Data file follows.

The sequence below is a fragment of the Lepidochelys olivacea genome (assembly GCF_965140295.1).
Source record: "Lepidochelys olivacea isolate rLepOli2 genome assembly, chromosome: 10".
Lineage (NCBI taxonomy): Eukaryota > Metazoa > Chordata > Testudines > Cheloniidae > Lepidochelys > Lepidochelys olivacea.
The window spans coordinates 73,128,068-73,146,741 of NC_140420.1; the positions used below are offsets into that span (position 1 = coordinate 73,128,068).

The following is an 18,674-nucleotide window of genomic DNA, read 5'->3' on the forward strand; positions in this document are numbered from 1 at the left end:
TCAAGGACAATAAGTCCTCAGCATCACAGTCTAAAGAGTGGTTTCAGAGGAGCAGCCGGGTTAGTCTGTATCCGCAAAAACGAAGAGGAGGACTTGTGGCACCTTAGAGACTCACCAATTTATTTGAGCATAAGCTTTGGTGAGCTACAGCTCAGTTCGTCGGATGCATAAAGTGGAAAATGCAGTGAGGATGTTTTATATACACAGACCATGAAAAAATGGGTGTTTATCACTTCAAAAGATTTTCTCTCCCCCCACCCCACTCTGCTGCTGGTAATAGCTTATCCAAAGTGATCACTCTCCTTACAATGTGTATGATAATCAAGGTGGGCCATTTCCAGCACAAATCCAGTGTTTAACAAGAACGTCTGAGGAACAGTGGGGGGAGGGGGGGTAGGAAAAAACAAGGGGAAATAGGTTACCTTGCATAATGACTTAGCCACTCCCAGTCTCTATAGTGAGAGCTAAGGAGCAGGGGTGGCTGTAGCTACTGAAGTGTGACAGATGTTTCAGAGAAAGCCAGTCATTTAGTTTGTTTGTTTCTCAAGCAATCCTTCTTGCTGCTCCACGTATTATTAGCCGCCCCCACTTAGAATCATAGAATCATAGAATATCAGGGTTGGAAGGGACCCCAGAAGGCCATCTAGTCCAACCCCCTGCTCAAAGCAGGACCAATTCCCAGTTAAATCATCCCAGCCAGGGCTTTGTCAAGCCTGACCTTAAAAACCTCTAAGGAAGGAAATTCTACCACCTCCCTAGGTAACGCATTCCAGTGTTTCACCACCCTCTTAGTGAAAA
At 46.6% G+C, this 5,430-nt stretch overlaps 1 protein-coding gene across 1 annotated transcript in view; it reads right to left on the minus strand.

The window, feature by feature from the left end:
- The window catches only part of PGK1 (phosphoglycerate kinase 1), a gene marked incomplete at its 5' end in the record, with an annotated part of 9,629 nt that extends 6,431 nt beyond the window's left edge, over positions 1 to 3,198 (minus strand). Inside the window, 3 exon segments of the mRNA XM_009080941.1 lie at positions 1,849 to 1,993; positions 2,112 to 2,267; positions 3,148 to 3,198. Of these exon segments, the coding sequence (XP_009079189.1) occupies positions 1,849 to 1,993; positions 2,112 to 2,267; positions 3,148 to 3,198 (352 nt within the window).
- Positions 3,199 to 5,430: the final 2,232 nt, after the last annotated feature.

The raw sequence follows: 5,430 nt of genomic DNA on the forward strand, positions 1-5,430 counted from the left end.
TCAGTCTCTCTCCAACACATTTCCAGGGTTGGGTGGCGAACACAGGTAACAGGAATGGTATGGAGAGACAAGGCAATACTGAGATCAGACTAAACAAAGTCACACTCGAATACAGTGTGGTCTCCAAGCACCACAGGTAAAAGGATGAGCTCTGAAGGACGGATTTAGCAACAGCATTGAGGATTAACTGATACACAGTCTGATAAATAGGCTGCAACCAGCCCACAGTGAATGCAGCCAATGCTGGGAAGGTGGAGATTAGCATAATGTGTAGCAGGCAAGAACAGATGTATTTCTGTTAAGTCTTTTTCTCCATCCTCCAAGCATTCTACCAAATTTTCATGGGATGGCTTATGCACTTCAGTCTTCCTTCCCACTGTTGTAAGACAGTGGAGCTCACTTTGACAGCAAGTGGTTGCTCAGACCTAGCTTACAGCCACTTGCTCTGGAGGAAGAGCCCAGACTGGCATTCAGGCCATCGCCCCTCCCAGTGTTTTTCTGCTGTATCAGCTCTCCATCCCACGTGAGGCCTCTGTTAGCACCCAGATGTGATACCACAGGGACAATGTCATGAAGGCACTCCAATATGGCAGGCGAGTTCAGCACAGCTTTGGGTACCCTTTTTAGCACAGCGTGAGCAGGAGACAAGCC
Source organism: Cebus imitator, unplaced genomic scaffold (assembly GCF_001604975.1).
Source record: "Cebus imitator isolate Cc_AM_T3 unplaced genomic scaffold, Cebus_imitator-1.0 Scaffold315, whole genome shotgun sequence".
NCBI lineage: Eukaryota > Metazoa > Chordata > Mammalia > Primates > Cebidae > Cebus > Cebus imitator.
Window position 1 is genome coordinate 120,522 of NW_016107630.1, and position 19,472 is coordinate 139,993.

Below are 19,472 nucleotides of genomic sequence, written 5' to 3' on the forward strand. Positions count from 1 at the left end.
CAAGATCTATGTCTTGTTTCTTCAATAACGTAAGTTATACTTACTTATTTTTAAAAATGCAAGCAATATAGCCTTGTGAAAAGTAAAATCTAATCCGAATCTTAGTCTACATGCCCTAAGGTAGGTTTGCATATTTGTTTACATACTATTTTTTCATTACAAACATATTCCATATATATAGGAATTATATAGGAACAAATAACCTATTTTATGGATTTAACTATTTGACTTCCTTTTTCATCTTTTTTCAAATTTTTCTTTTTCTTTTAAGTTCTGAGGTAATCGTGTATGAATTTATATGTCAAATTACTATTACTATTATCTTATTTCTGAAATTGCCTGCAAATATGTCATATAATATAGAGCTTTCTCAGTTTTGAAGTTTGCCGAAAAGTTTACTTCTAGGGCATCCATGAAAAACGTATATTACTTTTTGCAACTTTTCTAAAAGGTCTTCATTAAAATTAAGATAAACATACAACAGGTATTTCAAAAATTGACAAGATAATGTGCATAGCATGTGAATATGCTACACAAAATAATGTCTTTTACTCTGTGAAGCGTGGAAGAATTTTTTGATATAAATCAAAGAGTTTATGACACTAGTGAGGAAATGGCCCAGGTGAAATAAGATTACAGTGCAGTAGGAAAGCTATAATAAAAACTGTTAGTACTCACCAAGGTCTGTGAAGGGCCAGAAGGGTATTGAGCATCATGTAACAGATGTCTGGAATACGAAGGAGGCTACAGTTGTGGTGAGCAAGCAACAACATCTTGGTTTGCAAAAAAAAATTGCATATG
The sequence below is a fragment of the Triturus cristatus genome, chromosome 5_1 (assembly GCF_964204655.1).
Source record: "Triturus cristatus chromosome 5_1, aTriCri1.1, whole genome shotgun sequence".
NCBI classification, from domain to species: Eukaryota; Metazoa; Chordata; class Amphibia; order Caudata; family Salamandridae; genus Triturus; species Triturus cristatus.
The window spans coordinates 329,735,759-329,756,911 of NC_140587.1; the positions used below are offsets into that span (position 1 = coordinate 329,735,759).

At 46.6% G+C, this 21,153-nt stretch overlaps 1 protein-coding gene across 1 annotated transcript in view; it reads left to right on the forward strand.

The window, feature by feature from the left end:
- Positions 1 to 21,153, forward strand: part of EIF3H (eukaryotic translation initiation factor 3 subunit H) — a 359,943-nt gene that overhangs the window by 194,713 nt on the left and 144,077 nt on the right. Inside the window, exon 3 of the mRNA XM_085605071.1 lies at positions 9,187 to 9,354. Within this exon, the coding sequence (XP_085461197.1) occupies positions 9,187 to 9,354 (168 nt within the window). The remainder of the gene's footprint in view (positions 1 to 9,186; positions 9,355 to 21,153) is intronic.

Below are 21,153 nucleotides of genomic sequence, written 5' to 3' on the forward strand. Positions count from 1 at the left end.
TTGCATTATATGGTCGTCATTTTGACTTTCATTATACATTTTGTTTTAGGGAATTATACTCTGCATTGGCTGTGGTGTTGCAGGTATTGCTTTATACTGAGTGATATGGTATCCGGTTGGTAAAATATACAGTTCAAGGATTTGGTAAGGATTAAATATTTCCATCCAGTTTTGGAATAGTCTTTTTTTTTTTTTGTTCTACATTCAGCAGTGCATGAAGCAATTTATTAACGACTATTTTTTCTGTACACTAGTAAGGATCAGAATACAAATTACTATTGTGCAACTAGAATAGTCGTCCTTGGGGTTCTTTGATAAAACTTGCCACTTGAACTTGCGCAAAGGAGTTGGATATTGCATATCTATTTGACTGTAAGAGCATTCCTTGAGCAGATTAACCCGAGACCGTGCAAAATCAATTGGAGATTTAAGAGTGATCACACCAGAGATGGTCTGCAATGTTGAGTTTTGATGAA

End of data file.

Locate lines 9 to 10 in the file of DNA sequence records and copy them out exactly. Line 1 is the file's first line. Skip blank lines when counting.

- The window catches only part of PGK1 (phosphoglycerate kinase 1), a gene marked incomplete at its 5' end in the record, with an annotated part of 9,629 nt that extends 6,431 nt beyond the window's left edge, over positions 1 to 3,198 (minus strand). Inside the window, 3 exon segments of the mRNA XM_009080941.1 lie at positions 1,849 to 1,993; positions 2,112 to 2,267; positions 3,148 to 3,198. Of these exon segments, the coding sequence (XP_009079189.1) occupies positions 1,849 to 1,993; positions 2,112 to 2,267; positions 3,148 to 3,198 (352 nt within the window).
- Positions 3,199 to 5,430: the final 2,232 nt, after the last annotated feature.